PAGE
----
Water profile of Sri Lanka
Geography and Population
Sri Lanka is a tropical island lying close to the southeast tip of the Indian subcontinent. Its land area is 64,630 km2. Three-quarters of the land consist of a broad first peneplain of an average elevation of 75 meters (m) above sea level. A second peneplain rises to 500 m, and towards the south, a third peneplain rises steeply to form a mountain massif that reaches an elevation of 2,500 m. For administrative purposes, the country is divided into nine provinces.
In 1995, the total cultivated land was estimated at 1,887,000 hectares (ha). Of the cultivated area, 1,000,000 ha were under permanent crops such as tea, rubber, and coconut. Annual crops such as paddy, sugar cane, kurrakkan, maize, manioc, green gram, green chilies, and cowpea covered a total area of 887,000 ha.
In 1996, the total population was estimated at 18.1 million inhabitants (77 percent rural). The average population density was 276 inhabitants/km2. However, this figure varied from 3,100 inhabitants/km2 in Colombo district to 35 inhabitants/km2 in districts such as Mannar, Vavuniya, Mullativu, and Anuradhapura. The population is concentrated largely in the wet zone (southwest coastal regions and central regions). Much of the dry zone remains sparsely populated. In 1995, the population growth rate was estimated to be 1.15 percent.
In 1995, per caput Gross Domestic Product (GDP) in Sri Lanka was US$730. In 1996, the agriculture sector contribution approximately 18 percent of GDP, and about 46 percent of the economically active population was engaged in agriculture.
Climate and Water Resources
The island receives rain mainly through two monsoons. The rainfall intensity varies markedly across the island. Based on rainfall, several agroclimatic regions (wet zone, intermediate zone, dry zone, and arid zone) can be recognized. Depending on the rainfall pattern, climatologists divide Sri Lanka's climatic year into five seasons:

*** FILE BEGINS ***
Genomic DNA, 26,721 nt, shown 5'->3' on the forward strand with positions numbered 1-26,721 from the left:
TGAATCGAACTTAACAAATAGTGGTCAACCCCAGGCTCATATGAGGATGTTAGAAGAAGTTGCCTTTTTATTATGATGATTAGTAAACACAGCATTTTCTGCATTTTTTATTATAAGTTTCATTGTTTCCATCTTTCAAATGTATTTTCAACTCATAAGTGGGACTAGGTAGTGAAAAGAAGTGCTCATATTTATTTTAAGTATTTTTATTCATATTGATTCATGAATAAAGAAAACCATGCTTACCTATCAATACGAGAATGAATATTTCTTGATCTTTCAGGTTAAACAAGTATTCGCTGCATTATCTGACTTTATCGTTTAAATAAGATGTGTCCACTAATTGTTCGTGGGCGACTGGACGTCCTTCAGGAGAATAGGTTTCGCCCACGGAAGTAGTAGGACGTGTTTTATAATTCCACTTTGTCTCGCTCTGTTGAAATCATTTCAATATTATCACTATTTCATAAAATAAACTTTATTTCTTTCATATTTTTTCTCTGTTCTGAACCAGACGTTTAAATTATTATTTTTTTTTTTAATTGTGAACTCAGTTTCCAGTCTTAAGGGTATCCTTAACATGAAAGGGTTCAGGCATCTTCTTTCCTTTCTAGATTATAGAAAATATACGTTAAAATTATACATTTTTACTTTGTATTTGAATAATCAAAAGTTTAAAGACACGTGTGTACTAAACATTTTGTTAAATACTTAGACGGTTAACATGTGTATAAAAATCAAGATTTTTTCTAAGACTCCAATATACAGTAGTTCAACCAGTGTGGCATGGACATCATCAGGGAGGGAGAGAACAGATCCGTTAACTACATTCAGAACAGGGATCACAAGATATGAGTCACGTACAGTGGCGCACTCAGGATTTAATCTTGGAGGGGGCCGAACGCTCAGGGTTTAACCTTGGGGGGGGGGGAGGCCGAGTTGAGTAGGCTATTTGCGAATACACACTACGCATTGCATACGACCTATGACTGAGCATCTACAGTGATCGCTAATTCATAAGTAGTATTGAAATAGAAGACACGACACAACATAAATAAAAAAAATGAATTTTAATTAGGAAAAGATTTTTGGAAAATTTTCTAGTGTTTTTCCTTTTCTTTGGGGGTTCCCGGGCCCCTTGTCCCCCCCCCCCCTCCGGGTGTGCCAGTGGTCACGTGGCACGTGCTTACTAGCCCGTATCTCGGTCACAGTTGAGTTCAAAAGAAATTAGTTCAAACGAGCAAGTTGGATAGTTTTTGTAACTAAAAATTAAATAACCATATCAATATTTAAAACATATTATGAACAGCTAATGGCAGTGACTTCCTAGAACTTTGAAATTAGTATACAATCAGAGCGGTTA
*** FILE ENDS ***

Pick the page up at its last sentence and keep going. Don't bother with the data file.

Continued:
- The convectional-convergence period (March to mid-April) is when the island comes under the influence of the Intertropical Convergence Zone.
- The pre-monsoon period (mid-April to late May) presents transitional weather patterns, with convectional weather gradually being suppressed by surges of the southwest monsoon.
- The southwest monsoon (late May to late September) brings the largest amount of rainfall to the southwest lowlands and windward slopes of the central hills. After the rains, dry desiccating monsoon winds blow across the north, north-central and southeast regions.
- The convectional cyclonic period (late September to late November) begins with the weakening of the southwest monsoon. This period can include cyclones and may result in heavy rainfalls.
- The northeast monsoon (November to February), though weak compared to southwest monsoons, brings agriculturally important rainfall to northern and eastern parts of the island.